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Forgiving the Franklins (2006)

A conservative, God fearing Southern family is spiritually changed by an auto accident, but who they become puts them at odds with the highly conservative values around them.







Cast overview, first billed only:
Betty Franklin
Frank Franklin
Caroline Franklin (as Aviva)
Brian Franklin
Peggy Lester
Pop DaSilva ...
Zak Spears ...
Coach Caldwell (as Khris Scaramanga)
The Pastor
Junior Law Partner
Bob Savage ...
Senior Law Partner
Terry Leftgoff ...
Bert Lester
Erica Woodson ...
Station Attendant
Kimberly Price ...
Christian Parent's Association Leader
Tracy Berna ...
Christian Women's Group member
Suzanne Brown ...
Christian Parent's Association Woman


The Franklins are Bible belt Christians: Frank's a lawyer, Betty's a homemaker focused on her children and her church, Brian is a senior who plays football, his younger sister Caroline is a cheerleader who thinks she's fat, prays often, and is impatient with God. When the family is in a car crash, all but Caroline are in a coma during which they see Jesus who removes their inhibitions and their piety. Awake and refreshed, Frank, Betty, and Brian discover their sexuality, their independence from Sunday worship and formal prayer, and the ability to talk frankly. Caroline - and her godmother, Betty's best friend, Peggy - are horrified. Can Caroline be saved, and the Franklins forgiven? Written by <jhailey@hotmail.com>

Plot Summary | Add Synopsis


They know not what they've done. See more »


Comedy | Drama

Motion Picture Rating (MPAA)

Rated R for strong sexual content including a scene of aberrant intimacy, graphic nudity, frank dialogue and some language


Official Sites:



Release Date:

25 January 2006 (USA)  »

Filming Locations:


Box Office


$100,000 (estimated)

Company Credits

Show detailed on  »

Technical Specs


Aspect Ratio:

2.35 : 1
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Did You Know?


This film was made without a film crew, as evidenced by the end credits. See more »


Jesus Christ: I do love you people. You know that, right?
See more »


References The Sopranos (1999) See more »

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User Reviews

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27 October 2008 | by (United States) – See all my reviews

This is a wonderful movie...it's funny, dark, poignant, thought-provoking, innocently naughty and generally entertaining all around. I don't know that I've seen the like before..."The Rapture,"or maybe one of Todd Solondz's black-as-night "comedies" or even the recent movie "Teeth" come to mind...but those are all bitter, nasty little gems. "Franklins," despite the darkness around the edges, manages to have a thoroughly sincere and pure heart.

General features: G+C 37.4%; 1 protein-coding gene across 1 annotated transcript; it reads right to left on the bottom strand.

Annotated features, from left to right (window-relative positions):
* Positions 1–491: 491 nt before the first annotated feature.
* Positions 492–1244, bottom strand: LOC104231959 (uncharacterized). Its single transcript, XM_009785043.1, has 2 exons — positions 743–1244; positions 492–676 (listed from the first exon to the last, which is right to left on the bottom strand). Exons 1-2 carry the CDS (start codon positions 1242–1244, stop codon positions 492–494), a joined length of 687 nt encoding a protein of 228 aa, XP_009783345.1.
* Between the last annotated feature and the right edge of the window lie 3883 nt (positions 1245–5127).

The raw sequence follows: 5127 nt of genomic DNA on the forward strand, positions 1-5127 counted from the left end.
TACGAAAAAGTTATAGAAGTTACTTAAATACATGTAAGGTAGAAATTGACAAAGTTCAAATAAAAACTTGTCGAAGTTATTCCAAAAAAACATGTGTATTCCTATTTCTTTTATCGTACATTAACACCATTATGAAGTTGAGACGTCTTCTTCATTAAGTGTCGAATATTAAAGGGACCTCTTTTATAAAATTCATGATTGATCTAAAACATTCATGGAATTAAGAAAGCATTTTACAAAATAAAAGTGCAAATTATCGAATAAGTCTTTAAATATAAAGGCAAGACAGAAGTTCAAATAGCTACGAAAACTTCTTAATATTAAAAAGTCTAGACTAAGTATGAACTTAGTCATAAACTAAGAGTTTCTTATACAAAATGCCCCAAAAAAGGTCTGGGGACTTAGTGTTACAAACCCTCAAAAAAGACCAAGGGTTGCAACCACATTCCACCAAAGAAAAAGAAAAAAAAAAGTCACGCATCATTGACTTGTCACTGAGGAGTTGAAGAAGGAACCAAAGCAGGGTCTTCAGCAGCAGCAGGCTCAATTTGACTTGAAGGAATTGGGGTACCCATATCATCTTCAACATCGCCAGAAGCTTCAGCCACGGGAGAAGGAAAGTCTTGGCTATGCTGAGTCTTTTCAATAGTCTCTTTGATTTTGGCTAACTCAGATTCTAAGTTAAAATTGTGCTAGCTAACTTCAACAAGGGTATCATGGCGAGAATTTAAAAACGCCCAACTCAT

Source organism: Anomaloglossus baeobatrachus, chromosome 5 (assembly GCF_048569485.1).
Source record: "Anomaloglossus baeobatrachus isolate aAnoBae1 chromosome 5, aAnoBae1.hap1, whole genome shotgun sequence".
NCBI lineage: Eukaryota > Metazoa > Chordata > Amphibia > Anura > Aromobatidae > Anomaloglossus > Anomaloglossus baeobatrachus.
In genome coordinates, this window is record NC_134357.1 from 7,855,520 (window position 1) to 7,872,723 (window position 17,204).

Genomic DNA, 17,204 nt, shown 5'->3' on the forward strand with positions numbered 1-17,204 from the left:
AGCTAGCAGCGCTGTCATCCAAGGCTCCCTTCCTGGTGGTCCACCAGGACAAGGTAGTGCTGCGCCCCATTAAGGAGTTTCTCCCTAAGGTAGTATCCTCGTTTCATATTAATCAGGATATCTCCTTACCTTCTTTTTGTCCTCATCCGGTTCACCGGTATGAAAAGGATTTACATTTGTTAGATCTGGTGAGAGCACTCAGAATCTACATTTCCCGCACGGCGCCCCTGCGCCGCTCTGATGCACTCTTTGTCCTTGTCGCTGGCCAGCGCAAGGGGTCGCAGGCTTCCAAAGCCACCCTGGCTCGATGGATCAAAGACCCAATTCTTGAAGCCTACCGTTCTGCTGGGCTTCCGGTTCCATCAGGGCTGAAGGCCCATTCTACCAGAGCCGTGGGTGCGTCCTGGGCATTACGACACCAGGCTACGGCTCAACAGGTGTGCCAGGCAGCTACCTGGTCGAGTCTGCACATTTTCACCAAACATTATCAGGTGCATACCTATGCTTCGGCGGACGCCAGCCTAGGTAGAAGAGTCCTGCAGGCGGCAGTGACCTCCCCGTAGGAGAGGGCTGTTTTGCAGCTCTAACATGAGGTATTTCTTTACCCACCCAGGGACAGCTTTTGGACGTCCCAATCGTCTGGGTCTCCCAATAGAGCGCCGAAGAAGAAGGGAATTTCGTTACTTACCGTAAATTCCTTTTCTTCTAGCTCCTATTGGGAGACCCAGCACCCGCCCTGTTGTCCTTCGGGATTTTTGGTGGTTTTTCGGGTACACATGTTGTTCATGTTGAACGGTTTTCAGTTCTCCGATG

The story is similar to John Waters' "Low Down Dirty Shame," only this film differs in that it actually HAS a story, and something to say as well, beyond Waters' juvenile "Sex isn't dirty (snicker, nudge-nudge)" message. A conservative, repressed family undergoes a drastic change as a result of a car accident and suddenly aren't so conservative anymore...in fact, they're finally actually happy, probably the only people in their town (or maybe the entire world) who are. To talk about why this is the case would be to spoil the film; simply put, everyone should see it, though of course only people who are already sold on what the movie's upbeat, hopeful philosophy is ever would.

The acting is great--just this side of realistic enough to keep the proceedings from getting too heavy...Teresa Willis gives an especially memorable and brave performance as an uptight mother who emerges like a butterfly when she's freed up. Both she and Robertson Dean deserve kudos for their unflinchingly sincere performances (not to mention frequent and extensive nudity and sex scenes); they turn what could have been a salacious joke involving a "deviant sex practice" into a touching, believable and endearing moment. Aviva as the daughter is a standout and someone to watch, perfectly capturing the attitude, angst and speech patterns of a girl her age. Vince Pavia as the "himbo" brother with a secret is good looking and functional although his storyline and how everyone reacts to it is more rewarding than his actual acting. Mari Blackwell as the conflicted best friend to mother Franklin is wonderfully cold, confused and even compassionate in a role that could have gone over-the-top.

Technically the film looks fantastic, all bright colors and wide-open locales...it looks like it may have been shot Hi-def...if so, the line has gotten very thin, it looks very much like film. There is a great deal of talking and a lot of it philosophical, which gets a bit preachy (moreso, I'd imagine to a viewer who disagrees with the film's politics), but this film says a lot of things that need saying...if only people wouldn't be afraid to listen and think. The arguments that take place are smart and well thought out, first and foremost refusing to demonize either the religious OR non-religious parties.

The ending is on the ambiguous side, which I found a bit of a disappointment somehow...I think it would've worked better had the author (as Jay Floyd is, since he produced, wrote and directed) given a more workable denouement, some sort of solution, but then again, there probably isn't one when it comes to pitting people with different faiths against one another. All the same, it was a moving, memorable final image that left me choked up--a success. Meanwhile, I'm awfully glad Mr. Floyd got this film made and look forward to sharing it with as many people as possible. Check it out.

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